Good owners and trainers take care to place their horses when they are done racing. They do not want to see them end up at an auction or with an unskilled rider so they work with people who know how to retrain and place off-the-track Thoroughbreds (OTTBs). Fortunately, both of their owners were familiar with the program at Bits & Bytes Farm where we find homes for sound race horses that still have the mind and body to become sport horses. They are offered for sale on our website, even before they are done racing, so that when their last race is finished they already have a place and a new job to go to.
Andy’s breeder called us when Andy retired and asked us to come to his farm in Lexington to take photos of Andy and several other horses to place for sale on the Bits & Bytes Farm website. Boarder Suellen Slockbower, already the owner of one OTTB, came along for the ride and instantly fell totally in love with Andy.
Thoroughbreds are like potato chips–you can’t just have one! Andy’s laid-back personality stole Suellen’s heart and opened it to getting another ex-racehorse.The next thing you know, we were putting Andy on the trailer to bring him home to Bits & Bytes Farm as Suellen’s second OTTB. Suellen is training Andy for his second career as a dressage horse and he is doing very well, even winning the championship for his beginning level dressage series!
Well, it just so happened that Bits & Bytes Farm was on the road to Kentucky again to pick up a beautiful grey filly we sold for a respected trainer. The grey filly’s new owner Susan Goodman, DVM, was with us as were Suellen and Cindy Oliver–all owners of Bits & Bytes Farm horses. Between the three women they had purchased seven OTTBs from Bits & Bytes Farm.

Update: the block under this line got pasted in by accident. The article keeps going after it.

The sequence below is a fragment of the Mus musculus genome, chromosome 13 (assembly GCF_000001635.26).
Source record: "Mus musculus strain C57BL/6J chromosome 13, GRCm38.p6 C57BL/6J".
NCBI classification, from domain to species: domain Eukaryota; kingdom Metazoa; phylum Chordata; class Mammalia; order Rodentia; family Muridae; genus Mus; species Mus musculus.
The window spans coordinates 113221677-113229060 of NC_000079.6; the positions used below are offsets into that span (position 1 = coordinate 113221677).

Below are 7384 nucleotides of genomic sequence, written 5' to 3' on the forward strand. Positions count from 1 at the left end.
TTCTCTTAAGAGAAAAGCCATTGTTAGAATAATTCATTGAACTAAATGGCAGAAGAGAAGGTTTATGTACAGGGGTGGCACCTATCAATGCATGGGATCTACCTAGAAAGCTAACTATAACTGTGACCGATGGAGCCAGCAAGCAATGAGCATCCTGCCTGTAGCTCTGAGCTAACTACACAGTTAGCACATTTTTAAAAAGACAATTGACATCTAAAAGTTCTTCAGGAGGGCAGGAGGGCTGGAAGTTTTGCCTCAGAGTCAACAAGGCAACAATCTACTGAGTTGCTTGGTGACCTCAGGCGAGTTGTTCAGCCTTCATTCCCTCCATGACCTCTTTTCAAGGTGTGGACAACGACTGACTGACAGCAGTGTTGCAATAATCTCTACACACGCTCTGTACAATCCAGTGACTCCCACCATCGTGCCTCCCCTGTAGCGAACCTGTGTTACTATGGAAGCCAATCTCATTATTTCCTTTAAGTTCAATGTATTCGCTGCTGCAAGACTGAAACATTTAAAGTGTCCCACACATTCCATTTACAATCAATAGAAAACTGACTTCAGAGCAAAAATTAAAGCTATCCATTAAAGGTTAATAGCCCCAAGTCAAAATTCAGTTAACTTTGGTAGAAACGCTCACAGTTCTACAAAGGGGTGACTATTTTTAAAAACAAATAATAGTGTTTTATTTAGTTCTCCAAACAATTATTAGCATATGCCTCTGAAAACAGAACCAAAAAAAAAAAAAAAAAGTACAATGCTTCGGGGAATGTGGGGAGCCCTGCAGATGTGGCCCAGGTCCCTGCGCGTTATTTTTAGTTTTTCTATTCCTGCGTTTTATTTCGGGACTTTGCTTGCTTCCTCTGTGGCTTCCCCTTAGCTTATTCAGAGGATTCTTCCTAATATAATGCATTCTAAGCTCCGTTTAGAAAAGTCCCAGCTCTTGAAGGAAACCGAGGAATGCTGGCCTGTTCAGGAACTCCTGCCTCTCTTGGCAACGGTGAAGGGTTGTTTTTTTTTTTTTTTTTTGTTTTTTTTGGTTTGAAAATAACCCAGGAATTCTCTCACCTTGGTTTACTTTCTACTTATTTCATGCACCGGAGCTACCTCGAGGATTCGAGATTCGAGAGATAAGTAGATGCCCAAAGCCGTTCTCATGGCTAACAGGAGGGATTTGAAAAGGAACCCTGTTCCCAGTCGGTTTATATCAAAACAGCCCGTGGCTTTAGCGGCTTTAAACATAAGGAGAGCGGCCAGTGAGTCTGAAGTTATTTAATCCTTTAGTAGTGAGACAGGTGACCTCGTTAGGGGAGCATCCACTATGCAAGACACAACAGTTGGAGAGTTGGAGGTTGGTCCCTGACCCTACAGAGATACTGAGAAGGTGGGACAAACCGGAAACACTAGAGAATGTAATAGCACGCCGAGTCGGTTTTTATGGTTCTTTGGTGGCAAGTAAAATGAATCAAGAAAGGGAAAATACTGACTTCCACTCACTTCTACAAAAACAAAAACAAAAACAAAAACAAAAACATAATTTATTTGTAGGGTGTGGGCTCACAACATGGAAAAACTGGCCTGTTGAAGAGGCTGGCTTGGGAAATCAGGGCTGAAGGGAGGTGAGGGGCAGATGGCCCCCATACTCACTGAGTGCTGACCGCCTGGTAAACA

While at the trainer’s farm, we took photos of a beautiful chestnut gelding that needed to find a new career. We then loaded the grey filly for the ride home to Bits & Bytes Farm. The trainer mentioned that there was another even prettier retired race horse on the other side of the farm owned by his assistant that we should take a look at, called Souperman Himself.
As we were looking at Souperman Himself, his owner told us how special he was and how he really needed to find a forever home. His owner never wanted to worry that he was being starved or sent off to auction. She knew that we follow the horses we sell and that we only sell to people with the experience to train and handle an OTTB. She offered to let us bring Souperman home so that Bits & Bytes Farm’s other owner could try him with the hope that he would live at our farm forever.
After a few text messages and photos to the husband (the potential owner for Souperman), it was determined that doing so would not result in divorce. Souperman Himself was loaded in the trailer and we headed home.
A Surprise Reunion
It was only after getting home and pulling up Souperman Himself’s records in Equibase that I saw his breeder’s name and realized we now had the team of Amos and Andy back together at Bits & Bytes Farm! Souperman Himself was Amos of the “Amos and Andy” Kentucky buddies. William Buff Bradley was the trainer who started both Superman Himself (Amos) and Detroit Iron (Andy). Once again they would be playing in the fields together–this time in Georgia instead of Kentucky.
Both of Amos and Andy are 100% sound at 7 years old and both have great personalities. They have always been well cared for and loved. They will enjoy each other’s company once again as they learn to be sport horses.
Thoroughbreds have a lot to offer after racing and Amos and Andy are proof of that. Take a chance on an off-the-track Thoroughbred and you won’t be disappointed.
A huge thanks to Elizabeth for sharing this story with Horse Nation. Visit the Bits & Bytes Farm website to learn more about buying and retraining OTTBs and to view available horses for sale!